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Expert: Turkey’s Marmara region may shift toward Greece following large quake

A projected earthquake for Turkey’s northwestern Marmara region “will push the region about 2.5 meters (8.2 feet) toward Greece,” according to an earthquake expert.

Övgün Ahmet Ercan, a professor of geophysics, has warned about a fault line across the Sea of Marmara, which is located off the shores of Turkey’s most populated city, Istanbul. The fault line extends through Tekirdağ, a province west of Istanbul, with the projected epicenter of the possible large-scale earthquake striking 15 kilometers (9.3 miles) off the Tekirdağ coast, according to Ercan.

“Its magnitude would be as big as 7.2 (on the Richter scale) and would shift the region toward Greece,” Ercan explained.

Turkey is among the world’s most seismically active zones as it is situated on several active fault lines, with the most potentially devastating being the Northern Anatolia Fault (NAF), the meeting point of the Anatolian and Eurasian tectonic plates.

Ercan says that a 7.2-magnitude earthquake would produce a crack in the fault line from the Büyükçekmece district on Istanbul’s European side to as far as the Gulf of Saros in the west and “all the way to Thessaloniki in Greece.”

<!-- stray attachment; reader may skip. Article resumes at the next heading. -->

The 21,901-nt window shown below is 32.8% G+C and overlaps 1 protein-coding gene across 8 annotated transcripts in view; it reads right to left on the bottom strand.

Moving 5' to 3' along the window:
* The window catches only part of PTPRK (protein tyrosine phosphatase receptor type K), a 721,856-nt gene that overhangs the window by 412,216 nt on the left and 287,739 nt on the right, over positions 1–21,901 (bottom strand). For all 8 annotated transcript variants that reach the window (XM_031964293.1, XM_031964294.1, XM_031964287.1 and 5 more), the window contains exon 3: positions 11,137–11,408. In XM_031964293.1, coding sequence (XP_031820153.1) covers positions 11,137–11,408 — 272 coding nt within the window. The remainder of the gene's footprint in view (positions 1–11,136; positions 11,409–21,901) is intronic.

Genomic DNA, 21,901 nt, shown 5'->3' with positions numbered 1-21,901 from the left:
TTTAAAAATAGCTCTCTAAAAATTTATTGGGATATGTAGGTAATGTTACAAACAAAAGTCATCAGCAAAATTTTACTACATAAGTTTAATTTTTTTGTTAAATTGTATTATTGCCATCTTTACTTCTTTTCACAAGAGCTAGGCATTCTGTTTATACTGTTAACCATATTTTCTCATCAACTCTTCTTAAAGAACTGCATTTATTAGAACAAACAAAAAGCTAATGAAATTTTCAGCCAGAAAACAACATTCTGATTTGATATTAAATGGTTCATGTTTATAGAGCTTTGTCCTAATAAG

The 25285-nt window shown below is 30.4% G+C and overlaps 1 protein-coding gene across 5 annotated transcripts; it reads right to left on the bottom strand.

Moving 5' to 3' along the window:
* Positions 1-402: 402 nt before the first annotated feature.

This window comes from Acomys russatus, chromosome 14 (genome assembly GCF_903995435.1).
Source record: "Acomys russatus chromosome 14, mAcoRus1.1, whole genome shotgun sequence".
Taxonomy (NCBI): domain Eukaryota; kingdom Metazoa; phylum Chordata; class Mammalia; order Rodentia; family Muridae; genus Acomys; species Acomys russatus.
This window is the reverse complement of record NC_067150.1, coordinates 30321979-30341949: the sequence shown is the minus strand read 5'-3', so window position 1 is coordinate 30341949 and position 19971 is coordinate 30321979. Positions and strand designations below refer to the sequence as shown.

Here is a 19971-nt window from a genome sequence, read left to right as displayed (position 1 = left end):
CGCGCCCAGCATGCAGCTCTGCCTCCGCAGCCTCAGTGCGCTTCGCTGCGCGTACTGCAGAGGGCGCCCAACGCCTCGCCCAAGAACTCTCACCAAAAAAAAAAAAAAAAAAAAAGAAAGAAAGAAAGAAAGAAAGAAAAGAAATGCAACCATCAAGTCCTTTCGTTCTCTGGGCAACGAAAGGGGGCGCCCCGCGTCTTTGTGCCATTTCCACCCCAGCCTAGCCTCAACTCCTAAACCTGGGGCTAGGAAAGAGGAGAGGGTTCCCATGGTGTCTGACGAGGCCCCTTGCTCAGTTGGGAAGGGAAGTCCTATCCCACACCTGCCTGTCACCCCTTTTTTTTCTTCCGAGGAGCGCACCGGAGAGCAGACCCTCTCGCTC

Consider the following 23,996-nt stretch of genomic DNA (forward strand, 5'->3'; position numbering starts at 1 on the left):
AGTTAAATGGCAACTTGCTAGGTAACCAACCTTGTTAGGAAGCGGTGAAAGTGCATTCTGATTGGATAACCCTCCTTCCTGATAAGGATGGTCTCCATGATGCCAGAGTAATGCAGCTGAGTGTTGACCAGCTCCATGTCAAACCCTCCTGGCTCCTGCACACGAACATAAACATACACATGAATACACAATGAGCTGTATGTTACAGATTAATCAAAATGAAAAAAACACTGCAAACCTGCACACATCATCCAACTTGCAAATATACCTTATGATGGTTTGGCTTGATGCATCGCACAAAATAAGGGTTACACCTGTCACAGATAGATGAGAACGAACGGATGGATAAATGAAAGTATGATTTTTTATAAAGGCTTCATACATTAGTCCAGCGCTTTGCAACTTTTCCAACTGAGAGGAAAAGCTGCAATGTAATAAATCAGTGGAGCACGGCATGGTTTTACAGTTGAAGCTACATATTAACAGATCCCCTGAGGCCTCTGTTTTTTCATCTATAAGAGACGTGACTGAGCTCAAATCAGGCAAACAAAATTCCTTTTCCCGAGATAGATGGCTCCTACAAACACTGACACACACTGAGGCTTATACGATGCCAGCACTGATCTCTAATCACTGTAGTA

For Ercan, this, along with another potential epicenter in Istanbul, constitutes the long-anticipated “big one” to hit the city. Experts have warned for years that the city could be rocked once more by an earthquake with a magnitude higher than 7.0.

“A big one is actually a composite of two – in Istanbul and Tekirdağ. For Istanbul, it would be somewhere about 25 kilometers south of the Küçükçekmece district and could trigger a shift toward the Aegean Sea. This would be between the magnitudes of 6.3 and 6.7,” he said, adding that both earthquakes would be devastating, although that tremors in Tekirdağ would be greater in magnitude.

However, he warned that the Istanbul earthquake would be more dangerous, as the city had a higher population density, unlike Tekirdağ where the population is scattered across a wider area.

A report commissioned by Istanbul Metropolitan Municipality (IBB) and published a few months ago, said a 7.5-magnitude earthquake would inflict material damage and casualties in each of the city’s 39 districts that straddle the Asian and European continents.

Though the Asian side is slightly safer due to its distance from the fault lines, it would still suffer the collapse of hundreds of buildings, according to the report.

Based on earthquake simulations, the report highlights the need for reinforcement and reconstruction of old buildings that may not endure a powerful tremor or its aftershocks.

The Avcılar, Fatih, Zeytinburnu, Esenler, Küçükçekmece, Tuzla and Beylikdüzü districts stand out as those carrying the highest risk of immense devastation and casualties.

Reference